Participants in the 10-week Hazon Cross-USA Ride are promoting cycling, Judaism and healthy living
By CHARLOTTE ANTHONY and DEBRA RUBIN
WASHINGTON (JTA) — Eleven Jews are pedaling — and peddling — their message across the country.
Joined by more than three dozen other bicyclists at segments along the way, participants in the Hazon Cross-USA Ride, a 10-week journey across America, are on a multifold mission.
They are bringing attention to the environment by powering their own transportation; calling for the government to make healthy food systems a priority by collecting signatures on a petition to be presented to the White House and U.S. Department of Agriculture; putting a spotlight on sustainable farming through talks with Jewish community groups; and meeting with farmers to learn firsthand about sustainable agriculture.
“This ride combines three of my major passions: Judaism, sustainable food and agriculture/environment, and cycling,” said Adi Segal, 23, of Bergenfield, N.J. “So I can’t think of a better way to spend the summer than to raise money and awareness for this cause and by riding across the country for it.”
By the time the cyclists, who began their journey June 10 in Seattle, arrive in Washington, D.C., on Aug. 15, they will have visited 70 Jewish communities and participated in five community service days, including one with Missoula Free Cycle, a Montana group that repairs and donates bicycles.
(Riders are scheduled to arrive in Herman, Minn., on Monday, July 9 and travel through Osakis and St. Cloud before arriving in the Twin Cities on Thursday, July 12, which will mark the halfway point of the ride.
Riders will then travel south to Red Wing, Rochester and Great River Bluffs State Park, before crossing into Wisconsin on July 18.)
Participants in the Hazon Cross-USA Ride biked across Montana in June. Riders will arrive in the Twin Cities on July 12. (Photo: Courtesy of Hazon)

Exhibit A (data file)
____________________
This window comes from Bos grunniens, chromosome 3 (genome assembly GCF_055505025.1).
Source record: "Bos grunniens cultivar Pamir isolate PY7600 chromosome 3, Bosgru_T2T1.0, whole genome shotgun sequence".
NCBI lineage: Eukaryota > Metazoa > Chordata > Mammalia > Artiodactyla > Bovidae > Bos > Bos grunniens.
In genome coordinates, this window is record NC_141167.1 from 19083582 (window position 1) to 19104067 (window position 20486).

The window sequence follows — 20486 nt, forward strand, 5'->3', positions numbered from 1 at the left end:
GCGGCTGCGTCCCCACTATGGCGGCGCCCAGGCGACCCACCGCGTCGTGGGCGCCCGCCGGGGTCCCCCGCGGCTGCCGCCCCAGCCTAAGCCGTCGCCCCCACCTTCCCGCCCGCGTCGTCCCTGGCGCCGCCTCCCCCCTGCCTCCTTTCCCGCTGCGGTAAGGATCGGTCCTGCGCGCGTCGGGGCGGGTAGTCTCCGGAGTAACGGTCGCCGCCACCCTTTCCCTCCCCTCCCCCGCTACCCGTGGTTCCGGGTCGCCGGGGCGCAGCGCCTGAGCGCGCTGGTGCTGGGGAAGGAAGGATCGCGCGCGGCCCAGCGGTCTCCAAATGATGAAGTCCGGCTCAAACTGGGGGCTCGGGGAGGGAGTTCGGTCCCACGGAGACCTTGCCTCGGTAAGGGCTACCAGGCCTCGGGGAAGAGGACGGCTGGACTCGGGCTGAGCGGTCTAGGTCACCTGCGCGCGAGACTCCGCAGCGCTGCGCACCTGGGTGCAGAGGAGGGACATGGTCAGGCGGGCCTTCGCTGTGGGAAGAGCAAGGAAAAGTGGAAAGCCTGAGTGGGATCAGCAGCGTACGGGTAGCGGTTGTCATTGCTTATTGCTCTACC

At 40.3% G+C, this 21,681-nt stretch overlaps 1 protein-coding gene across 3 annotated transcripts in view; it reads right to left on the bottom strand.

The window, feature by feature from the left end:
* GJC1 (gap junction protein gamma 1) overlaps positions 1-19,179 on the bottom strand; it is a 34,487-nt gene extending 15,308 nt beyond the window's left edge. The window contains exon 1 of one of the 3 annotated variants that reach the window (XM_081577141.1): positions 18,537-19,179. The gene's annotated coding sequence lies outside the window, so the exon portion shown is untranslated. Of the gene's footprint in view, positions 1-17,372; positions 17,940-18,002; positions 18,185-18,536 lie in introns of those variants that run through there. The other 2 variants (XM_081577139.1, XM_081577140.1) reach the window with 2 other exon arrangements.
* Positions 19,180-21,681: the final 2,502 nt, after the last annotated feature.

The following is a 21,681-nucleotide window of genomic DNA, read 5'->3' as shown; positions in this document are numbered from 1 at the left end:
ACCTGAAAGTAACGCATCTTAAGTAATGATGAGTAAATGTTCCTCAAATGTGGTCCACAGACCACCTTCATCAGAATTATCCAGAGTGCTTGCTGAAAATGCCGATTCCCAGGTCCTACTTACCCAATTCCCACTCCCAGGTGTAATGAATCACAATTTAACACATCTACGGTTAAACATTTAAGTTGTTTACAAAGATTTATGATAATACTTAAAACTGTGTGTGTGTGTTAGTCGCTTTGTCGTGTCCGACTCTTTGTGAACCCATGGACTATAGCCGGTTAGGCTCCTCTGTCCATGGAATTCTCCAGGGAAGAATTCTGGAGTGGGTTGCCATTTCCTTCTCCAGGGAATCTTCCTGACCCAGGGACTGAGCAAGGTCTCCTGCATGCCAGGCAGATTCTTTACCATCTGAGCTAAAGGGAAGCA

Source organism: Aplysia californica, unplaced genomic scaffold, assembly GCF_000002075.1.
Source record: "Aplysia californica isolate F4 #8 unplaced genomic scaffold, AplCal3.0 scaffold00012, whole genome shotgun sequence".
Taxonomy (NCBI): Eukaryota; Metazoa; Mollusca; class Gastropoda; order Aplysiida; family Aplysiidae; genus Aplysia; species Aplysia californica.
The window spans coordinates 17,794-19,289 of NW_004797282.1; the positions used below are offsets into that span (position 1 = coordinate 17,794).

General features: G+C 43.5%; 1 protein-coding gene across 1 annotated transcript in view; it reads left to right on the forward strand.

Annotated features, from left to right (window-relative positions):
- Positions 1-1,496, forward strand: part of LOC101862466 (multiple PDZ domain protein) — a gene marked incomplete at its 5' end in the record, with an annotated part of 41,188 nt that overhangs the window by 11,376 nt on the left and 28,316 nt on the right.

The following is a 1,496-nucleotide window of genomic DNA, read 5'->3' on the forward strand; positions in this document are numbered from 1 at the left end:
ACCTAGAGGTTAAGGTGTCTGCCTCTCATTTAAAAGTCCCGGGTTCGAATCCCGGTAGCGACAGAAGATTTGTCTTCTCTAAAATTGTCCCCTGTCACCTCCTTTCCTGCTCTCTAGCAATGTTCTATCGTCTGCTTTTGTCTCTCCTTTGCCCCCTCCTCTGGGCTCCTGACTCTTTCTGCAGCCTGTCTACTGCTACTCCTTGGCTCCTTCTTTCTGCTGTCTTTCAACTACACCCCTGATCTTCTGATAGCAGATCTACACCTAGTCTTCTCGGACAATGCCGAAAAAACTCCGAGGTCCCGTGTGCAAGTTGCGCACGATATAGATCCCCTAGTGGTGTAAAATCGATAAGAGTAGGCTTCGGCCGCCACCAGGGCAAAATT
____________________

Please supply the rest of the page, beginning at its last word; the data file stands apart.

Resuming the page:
The Hazon ride’s thrust on food systems and sustainable farming is part of a growing Jewish effort to focus on food justice, typically defined, says a Jewish community official, as “sharing our resources in an equitable way, whether in a neighborhood, in a country or globally.”
To Nigel Savage, Hazon’s executive director, food justice means not only ensuring that everyone has access to nutritional food. He says it’s also about “health, sustainability, local food, organic food, traditional issues around kashrut.”
“We also want to ask what would it look like if the highest Jewish standards were applied to food systems in North America,” Savage said.
Earlier this month, Hazon was among seven national Jewish groups that delivered a petition with nearly 19,000 signatures to the leadership of the U.S. House of Representatives and the Obama administration demanding a focus on food justice in the farm bill.
The U.S. Senate already has passed its version of the bill but did not include full funding for the Supplemental Nutrition Assistance Program (SNAP), which provides food stamps. Jewish organizations had pressed for funding. The House has yet to vote on its version of the bill but may make further cuts to the program.
Timi Gerson, director of advocacy for the American Jewish World Service, one of the seven groups to present the petition, says two external factors are driving the Jewish community’s growing attention to food justice. One is the national food justice movement; the other is the farm bill, which comes up once every five years.
The farm bill presents “an opportunity to change it” she said, referring to the nation’s food system. The Jewish community “for both historic and religious reasons has an interest in and ability to contribute to that conversation uniquely.”
Jewish tradition, Gerson says, “has something to say and to teach about ethical food practices and systems.”
Renna Khuner-Haber, a participant on the Hazon bike ride, also says the system is broken.
“I think we need to raise awareness about the actions we can take, and also what we can ask the local, state and federal government to do,” said Khuner-Haber, 26, of Seattle.
Participants visited the Jubilee Farm in Carnation, Wash., on the ride’s first day and had a chance to meet organic farmers.
“We learned from them that it is a struggle to use farming practices that are outside of industrial agriculture and that they do it because it is important to do it,” said Rafi Rubin, 30, of Piedmont, Calif.
The cyclists also harvested artichokes — and were allowed to keep some.
“We actually went out and picked our own sustenance,” Rubin said. “It made me feel very connected to the source; it was very different than going to the store and buying an artichoke.”
Segal says one of the interesting aspects of the ride is the opportunity to meet people across the nation.
“People are blown away that we are doing this, and it provides a great platform to teach about the goals of this trip, the mission of Hazon and the greater sustainable food movement,” Segal said.
For Jeremy Brochin, 65, one of the best parts of the ride is the “great sense of community.”
“It’s lovely to be part of a multigenerational community where everybody pitches in, and so whether you are 50 or 20 it doesn’t make any difference,” said the Philadelphian, who is participating on the trip’s first five weeks.
For information, visit: www.hazon.org.